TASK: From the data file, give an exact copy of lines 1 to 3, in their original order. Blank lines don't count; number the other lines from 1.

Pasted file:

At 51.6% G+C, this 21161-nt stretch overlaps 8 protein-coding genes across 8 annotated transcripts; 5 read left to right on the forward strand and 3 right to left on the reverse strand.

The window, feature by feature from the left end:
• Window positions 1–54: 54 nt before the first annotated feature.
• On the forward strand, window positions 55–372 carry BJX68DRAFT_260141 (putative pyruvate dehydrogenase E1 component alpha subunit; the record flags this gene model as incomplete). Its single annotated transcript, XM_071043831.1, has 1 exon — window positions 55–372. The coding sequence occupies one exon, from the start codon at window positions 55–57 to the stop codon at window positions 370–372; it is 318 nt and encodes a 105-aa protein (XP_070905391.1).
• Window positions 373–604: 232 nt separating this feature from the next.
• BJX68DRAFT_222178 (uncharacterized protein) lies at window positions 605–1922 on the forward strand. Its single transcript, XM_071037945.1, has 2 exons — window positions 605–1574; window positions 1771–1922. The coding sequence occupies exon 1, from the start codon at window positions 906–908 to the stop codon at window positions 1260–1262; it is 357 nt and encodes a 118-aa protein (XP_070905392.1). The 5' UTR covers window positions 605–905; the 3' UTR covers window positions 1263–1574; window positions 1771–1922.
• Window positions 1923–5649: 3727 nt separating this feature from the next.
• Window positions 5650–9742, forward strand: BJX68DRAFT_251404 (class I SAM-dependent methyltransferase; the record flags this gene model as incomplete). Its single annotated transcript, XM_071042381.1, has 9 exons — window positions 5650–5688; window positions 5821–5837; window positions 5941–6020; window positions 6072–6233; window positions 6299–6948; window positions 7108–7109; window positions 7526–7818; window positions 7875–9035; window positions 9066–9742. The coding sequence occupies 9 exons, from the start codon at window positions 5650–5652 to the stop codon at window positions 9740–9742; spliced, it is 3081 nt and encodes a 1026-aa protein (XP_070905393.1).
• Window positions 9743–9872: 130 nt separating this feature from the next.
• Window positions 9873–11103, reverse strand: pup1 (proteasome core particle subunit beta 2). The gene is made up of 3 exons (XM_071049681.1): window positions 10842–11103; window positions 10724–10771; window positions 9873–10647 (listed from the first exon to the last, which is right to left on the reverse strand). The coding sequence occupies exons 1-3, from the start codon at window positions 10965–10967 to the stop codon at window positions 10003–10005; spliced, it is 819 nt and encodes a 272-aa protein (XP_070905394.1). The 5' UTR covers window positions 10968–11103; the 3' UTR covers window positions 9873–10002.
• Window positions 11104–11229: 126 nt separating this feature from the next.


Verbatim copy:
At 51.6% G+C, this 21161-nt stretch overlaps 8 protein-coding genes across 8 annotated transcripts; 5 read left to right on the forward strand and 3 right to left on the reverse strand.

The window, feature by feature from the left end:
• Window positions 1–54: 54 nt before the first annotated feature.